The Smith Fellowship, one of the many programs of Atlas Network’s Leadership Academy, brings up-and-coming leaders from around the world to Washington D.C., where they receive varied training in marketing, fundraising, management, and other relevant skills.
A recent alumnus of the Smith Fellowship, Garret Edwards, is director of legal studies at Fundación Libertad, a partner organization based in Rosario, Argentina. Garret had more than 40 meetings and attended 15 events with the U.S. Securities and Exchange Commission, the American Enterprise Institute, the Cato Institute, the Embassy of Argentina, Google, FreedomWorks, Mercatus Center, Uber, and the World Bank. He also met with Senator Mike Lee (R-UT), economist Deirdre McCloskey, and Lawrence Reed, president of the Foundation for Economic Education.
Atlas Network conducted an interview with Garret before he left Washington to learn about the fellowship’s most impactful moments and how it has helped him in his work.
Atlas Network: What does the sociopolitical and economic climate of Argentina look like?
Garret Edwards: It really takes an effort to pinpoint the biggest challenges that Argentina is facing. It is the kind of question that has perplexed economists, lawyers, philosophers, scientists and essayists for decades. At the turn of the 19th century, and during the first few decades of the following one, Argentina was among the top ranked countries in the world. In just about every measuring criteria, Argentina was king of the hill. And suddenly, something along the road happened and it has never quite recovered its footing.
Garret and Foundation for Economic Education Lawrence Reed.
As of now, Argentina’s economy is not sustainable in the long run, maintaining a fiscal deficit in order to cover for its public spending. That, of course, produces a cycle of ever-expanding inflation. The thing is, we must not confuse the symptoms with the causes. Inflation is like a fever, it is there just to tell you that something is wrong, but it is not the problem itself. Long-term changes in Argentina require that our education and justice administration system be reformed in-depth and with clear and transparent solutions, and the economy will improve as a result.
Fundación Libertad has a firm commitment in addressing these issues and has done so since its inception. Its many programs and events are aimed at shedding light on those very subjects, among many others, such as public spending and the fiscal deficit it entails and the myriad of ways that the rule of law in Argentina could be improved and preserved.
Garret and renowned economist Deirdre McCloskey
Tell me about Fundación Libertad’s battle against the ‘blue laws’ of Argentina.
For the past couple of years Fundación Libertad has been waging a battle for the freedom to work on Sundays in Rosario and Santa Fe, fighting against blue laws [laws that are designed to restrict or ban certain activities on Sundays] that forced commercial establishments such as supermarkets to close on Sundays. That backwards legislation, passed by the Santa Fe Province and to which the City of Rosario adhered to, was deemed unconstitutional by our Provincial Supreme Court of Justice in December 2017. That has allowed supermarket employees to be able to work on Sundays and consumers to continue shopping on those days as well.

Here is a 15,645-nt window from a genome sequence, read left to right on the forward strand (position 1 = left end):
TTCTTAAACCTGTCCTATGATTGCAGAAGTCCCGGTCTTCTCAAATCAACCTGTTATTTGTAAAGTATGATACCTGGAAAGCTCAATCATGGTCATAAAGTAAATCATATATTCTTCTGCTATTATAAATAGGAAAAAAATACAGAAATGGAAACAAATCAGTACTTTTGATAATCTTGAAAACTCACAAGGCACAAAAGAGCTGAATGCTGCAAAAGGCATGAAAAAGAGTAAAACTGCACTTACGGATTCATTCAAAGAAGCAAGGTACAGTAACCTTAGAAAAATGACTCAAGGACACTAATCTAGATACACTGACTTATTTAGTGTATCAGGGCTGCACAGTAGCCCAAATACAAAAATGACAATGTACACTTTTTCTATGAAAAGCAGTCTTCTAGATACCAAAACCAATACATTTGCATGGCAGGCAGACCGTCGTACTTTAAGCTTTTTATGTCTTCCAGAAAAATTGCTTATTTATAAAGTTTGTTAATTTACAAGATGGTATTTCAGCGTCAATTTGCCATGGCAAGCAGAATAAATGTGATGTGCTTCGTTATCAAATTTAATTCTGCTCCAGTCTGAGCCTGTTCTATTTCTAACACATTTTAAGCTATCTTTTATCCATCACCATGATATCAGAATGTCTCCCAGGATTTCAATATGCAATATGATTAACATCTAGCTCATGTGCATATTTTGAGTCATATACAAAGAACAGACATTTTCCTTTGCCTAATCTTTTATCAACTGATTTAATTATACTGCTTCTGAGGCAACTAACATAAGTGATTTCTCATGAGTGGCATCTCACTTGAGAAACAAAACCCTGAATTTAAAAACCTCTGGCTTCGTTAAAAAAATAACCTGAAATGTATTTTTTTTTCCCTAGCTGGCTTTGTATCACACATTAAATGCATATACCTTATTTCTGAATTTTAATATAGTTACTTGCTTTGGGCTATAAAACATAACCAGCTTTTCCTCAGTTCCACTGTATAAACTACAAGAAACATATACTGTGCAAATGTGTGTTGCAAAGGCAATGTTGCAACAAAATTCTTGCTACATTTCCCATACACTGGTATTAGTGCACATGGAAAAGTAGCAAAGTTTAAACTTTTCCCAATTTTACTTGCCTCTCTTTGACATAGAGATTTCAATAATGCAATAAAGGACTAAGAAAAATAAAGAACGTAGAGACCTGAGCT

Garret and former Atlas Network President Alex Chafuen.
This is a legal battle that will have a new chapter in 2018, when the National Supreme Court will have to give a final ruling and decide whether this episode comes to a just and fair end or not. We are confident that the Supreme Court will uphold the lower court’s ruling and that the freedom to work will be protected.
You met with a lot of people while you were in Washington. What were some of the highlights?
I can say, without a shadow of a doubt, that the Smith Fellowship will prove to be of invaluable help to Fundación Libertad going forward after its 30th anniversary. Fundación Libertad has been around since our country’s return to democracy, through all its ups and downs. Having reached maturity, the chance of making effective and efficient use of the ties that connect us with like-minded organizations all across the globe will be an indispensable asset to elevate the public policy debate in Argentina.
Garret and U.S. Senator Mike Lee (R-UT)
Over the Smith Fellowship, I had the utmost pleasure, honor and privilege of meeting with over 40 people and attended more than 15 events. I even had the chance to present on Argentina and Fundación Libertad at Americans for Tax Reform’s international coalition meeting.
I would have to say that taking advantage of the opportunity of being able to speak with the likes of Senator Mike Lee from Utah, Dr. Augusto López-Claros, director of Global Indicators Group at the World Bank, Dr. Tyler Cowen from George Mason University’s Mercatus Center, among many others, was a great experience. It’d be a disservice naming just a few of the persons who I met, because all of the meetings will be useful for me and for Fundación Libertad going forward. From public organizations to non-profits, and everything in between, every appointment was eye-opening and provided me with new insights on how the United States works and the rest of the world as well.